Power seat feed wiring with circuit breaker, coiled up and ready to be stored until needed.
Speedo cable, coiled up and ready to be stored. It's trashed at the bottom end near the trans, but it's good for a pattern and length measurement on a replacement. It goes to the left top corner of the instrument cluster.
Back of the instrument cluster as it was being removed. Gas gauge is on the left (with the red warning tag on the sender hookups), amp gauge is left withthe big wires going to it, then the oil pressure gauge, and then the temp gauge.
Gas gauge hookups, complete with warning tag so you don't hook things up backwards and blow out the sender and/or gauge.
The instrument cluster, as removed. The two circular lens to the left and right top are for the turn signals. I'm going to take it apart one of these days to see what the mechanism looks like for the speedo. It's very unique. The mounting is simple - four nuts on four studs and that's it.
The wiring harness as removed from the vehicle.
The dash piece that mounts the headlight switch and heater controls. You have to remove the instrument cluster before you can get to all of the bolts for this. One of the control levers was busted internally, but could be welded back together. One of the cables seized and someone leaned on the lever too much. Oops. The controls are pretty simple. The two round holes at the top in the last picture are for the dash lights. There's one for the headlight switch as well, you can see it in the second picture.
The radio, as removed. None of the tubes are smashed, and it's in surprisingly good shape overall.
The final recognizable piece of the car - the front frame section with the front suspension partially removed (springs out, upper control arms disconnected from the frame) and the entire piece flipped upside down to get at the lower control arm mounting bolts easier. They were rusted in place pretty good, but pretty much everything else came off reasonably easily. I can't find any obvious evidence of the "front suspension damage" mentioned when I got the car - maybe a replacement part was installed before the car was parked? Pretty much everything here looks quite usable, after the obvious de-rusting, cleaning, and painting, of course.
The front suspension is almost off in this picture. I had to grind off the attaching bolts at the crossmember. If you look closely you can see the welded on plates on the bottom of the near side of the crossmember that were used to repair the accident damage way back in 1969. Part of the lower control arm inner mounting bar was welded to these patches. Apparently the crossmember was too unstable to support the normal attaching points after the accident they had.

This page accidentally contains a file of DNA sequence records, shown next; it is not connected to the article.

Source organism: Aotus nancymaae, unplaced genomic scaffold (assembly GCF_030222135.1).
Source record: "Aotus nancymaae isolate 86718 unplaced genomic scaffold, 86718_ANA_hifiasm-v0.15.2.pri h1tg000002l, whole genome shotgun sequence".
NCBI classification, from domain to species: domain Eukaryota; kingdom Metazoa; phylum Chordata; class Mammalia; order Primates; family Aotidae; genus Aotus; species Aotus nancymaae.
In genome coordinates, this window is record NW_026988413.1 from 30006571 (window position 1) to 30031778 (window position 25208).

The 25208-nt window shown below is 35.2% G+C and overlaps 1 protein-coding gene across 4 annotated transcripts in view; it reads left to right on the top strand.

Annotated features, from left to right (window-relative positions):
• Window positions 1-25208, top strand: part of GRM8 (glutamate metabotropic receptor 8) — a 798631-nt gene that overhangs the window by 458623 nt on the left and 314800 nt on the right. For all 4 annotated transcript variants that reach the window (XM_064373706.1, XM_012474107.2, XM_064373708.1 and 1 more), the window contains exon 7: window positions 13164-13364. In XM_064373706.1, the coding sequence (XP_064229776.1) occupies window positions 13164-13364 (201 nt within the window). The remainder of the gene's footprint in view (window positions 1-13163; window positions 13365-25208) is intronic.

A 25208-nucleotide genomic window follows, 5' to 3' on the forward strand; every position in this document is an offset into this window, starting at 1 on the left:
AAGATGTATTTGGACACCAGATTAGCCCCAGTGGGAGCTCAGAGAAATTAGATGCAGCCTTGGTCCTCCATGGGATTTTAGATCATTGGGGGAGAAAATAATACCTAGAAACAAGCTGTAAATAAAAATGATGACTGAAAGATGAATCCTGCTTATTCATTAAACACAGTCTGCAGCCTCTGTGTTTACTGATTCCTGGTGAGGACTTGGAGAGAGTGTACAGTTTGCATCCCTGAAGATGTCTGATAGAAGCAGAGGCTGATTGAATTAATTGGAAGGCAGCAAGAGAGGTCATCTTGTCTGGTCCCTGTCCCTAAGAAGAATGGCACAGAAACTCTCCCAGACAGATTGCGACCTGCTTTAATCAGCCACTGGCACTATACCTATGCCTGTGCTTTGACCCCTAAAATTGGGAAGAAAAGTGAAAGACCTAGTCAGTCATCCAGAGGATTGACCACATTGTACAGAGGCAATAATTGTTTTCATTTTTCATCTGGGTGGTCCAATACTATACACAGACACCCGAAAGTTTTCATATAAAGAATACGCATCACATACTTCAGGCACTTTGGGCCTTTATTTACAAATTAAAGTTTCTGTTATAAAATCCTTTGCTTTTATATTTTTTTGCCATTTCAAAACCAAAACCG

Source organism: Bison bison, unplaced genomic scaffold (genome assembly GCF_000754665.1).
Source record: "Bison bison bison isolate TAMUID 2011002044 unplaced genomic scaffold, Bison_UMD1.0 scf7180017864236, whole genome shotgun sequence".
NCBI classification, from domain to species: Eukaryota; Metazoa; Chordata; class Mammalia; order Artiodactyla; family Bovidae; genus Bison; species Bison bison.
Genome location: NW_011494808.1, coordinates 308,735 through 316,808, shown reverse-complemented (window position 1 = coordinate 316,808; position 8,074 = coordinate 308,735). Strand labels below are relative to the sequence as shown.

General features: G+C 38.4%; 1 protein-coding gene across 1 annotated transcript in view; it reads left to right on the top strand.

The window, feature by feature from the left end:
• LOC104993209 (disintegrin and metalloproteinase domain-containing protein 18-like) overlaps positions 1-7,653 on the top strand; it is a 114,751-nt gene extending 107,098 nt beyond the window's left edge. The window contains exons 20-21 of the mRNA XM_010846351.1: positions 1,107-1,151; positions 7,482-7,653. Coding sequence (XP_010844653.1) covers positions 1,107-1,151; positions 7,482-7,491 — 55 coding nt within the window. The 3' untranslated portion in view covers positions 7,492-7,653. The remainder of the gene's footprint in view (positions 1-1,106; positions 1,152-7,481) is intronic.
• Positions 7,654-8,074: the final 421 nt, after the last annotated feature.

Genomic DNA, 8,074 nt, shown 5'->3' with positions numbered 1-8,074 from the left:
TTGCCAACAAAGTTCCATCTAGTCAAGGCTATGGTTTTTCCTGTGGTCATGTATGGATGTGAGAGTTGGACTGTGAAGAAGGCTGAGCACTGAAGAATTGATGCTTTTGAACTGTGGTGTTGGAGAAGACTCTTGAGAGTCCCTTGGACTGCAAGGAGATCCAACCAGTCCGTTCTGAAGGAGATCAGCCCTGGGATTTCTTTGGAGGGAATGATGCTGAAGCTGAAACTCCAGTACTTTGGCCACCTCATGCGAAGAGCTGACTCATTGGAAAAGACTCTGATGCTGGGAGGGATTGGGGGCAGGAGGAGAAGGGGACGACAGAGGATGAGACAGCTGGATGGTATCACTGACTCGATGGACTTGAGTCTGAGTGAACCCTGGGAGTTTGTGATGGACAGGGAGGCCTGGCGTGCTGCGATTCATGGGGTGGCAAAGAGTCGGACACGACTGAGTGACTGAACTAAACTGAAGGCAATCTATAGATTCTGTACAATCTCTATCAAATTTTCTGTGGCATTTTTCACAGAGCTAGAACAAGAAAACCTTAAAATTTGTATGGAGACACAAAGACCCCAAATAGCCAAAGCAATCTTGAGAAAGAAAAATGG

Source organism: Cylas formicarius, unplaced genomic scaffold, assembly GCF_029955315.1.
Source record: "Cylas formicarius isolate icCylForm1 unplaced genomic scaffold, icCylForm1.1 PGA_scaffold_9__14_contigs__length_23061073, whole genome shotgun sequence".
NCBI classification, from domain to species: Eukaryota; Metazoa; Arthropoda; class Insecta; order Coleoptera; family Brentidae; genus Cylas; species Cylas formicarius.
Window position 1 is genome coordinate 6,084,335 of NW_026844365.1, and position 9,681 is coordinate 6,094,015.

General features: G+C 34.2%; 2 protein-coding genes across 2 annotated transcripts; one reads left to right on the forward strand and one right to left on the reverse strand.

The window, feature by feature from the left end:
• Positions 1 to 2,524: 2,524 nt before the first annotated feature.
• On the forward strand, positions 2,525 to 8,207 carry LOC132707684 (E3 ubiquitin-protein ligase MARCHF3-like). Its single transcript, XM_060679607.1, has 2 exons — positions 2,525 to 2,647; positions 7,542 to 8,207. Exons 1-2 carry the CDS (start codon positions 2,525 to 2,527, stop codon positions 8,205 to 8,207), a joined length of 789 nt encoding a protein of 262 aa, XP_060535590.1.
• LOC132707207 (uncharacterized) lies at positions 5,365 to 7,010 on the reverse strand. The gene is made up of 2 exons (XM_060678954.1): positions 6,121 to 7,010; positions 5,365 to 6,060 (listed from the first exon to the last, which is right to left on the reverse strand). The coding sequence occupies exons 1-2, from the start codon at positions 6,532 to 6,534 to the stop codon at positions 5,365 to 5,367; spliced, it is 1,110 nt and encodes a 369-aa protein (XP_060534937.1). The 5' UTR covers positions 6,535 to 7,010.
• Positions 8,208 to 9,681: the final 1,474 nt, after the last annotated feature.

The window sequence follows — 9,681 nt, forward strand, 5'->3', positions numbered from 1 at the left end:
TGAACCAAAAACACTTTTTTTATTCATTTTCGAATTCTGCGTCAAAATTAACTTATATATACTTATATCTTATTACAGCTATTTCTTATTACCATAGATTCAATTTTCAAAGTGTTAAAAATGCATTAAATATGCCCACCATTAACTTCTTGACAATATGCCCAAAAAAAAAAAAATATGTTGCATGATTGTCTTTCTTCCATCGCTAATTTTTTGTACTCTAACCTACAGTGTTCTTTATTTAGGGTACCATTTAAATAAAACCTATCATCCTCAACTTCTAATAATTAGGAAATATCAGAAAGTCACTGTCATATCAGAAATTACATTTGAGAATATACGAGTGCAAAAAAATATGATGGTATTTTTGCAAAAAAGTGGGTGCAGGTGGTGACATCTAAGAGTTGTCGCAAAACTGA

A better close-up of the patches on the bottom of the crossmember.
One of the transmission linkage pivots. I saved it to see if I can de-rust it and make it work as a "torture test" of some new de-rusting stuff I'm trying out.
The crossmember, finally bare and ready to be junked.
The front suspension and sway bar came off in reasonably good shape (all things considered), and has some decent pieces on it, if you want to de-rust them first. I don't need them (they don't fit a 1958 Buick), but it was easier to remove them and make the crossmember easier to manage, and hopefully someone else can use them. They're for sale, real cheap...
The center section of the back bumper was potentially usable as a core, so I saved it.
The rear windows were attached to a pretty substantial pot metal piece that connected to the window regulators, which might be usable, so I saved the whole thing for both sides. This is the passenger's side.
This was Car #35. Another parts car, this time a free one. My first experience loading a car that was this rusty and had four flat tires and with the parking brake seized. It was not fun.
Page last updated 03/06/2010 11:49:39 PM